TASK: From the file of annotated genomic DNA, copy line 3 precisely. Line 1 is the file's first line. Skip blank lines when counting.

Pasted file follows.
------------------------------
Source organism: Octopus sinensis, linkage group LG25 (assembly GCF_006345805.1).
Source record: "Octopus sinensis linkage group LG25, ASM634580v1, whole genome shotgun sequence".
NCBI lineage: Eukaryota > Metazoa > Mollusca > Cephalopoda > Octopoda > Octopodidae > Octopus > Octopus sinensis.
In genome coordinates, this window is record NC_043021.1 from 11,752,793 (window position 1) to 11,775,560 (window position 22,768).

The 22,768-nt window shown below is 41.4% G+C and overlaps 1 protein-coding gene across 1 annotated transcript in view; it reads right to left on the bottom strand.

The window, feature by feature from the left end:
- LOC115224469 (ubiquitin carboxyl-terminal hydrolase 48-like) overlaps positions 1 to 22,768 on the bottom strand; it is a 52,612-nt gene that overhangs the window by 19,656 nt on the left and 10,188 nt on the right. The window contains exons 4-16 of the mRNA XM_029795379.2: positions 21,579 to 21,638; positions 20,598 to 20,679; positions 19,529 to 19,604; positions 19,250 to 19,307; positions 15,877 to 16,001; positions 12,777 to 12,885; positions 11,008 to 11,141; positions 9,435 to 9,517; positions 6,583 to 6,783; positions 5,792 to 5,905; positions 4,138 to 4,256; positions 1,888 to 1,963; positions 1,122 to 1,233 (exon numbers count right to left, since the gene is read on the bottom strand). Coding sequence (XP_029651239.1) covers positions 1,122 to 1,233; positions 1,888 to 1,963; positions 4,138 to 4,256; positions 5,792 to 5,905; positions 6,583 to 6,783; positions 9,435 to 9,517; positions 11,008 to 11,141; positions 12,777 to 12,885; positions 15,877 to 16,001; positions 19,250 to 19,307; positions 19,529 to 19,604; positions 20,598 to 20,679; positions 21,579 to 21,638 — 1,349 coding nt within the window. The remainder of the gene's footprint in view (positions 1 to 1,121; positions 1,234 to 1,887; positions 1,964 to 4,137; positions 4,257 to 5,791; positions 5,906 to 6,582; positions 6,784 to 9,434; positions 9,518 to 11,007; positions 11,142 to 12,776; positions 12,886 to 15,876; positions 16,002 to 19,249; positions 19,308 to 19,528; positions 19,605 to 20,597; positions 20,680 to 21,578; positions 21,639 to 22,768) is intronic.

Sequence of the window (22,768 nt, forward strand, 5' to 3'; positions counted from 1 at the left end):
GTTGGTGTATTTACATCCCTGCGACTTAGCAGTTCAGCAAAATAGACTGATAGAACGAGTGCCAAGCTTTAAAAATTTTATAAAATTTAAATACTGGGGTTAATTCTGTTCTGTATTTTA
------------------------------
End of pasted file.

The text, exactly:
NCBI lineage: Eukaryota > Metazoa > Mollusca > Cephalopoda > Octopoda > Octopodidae > Octopus > Octopus sinensis.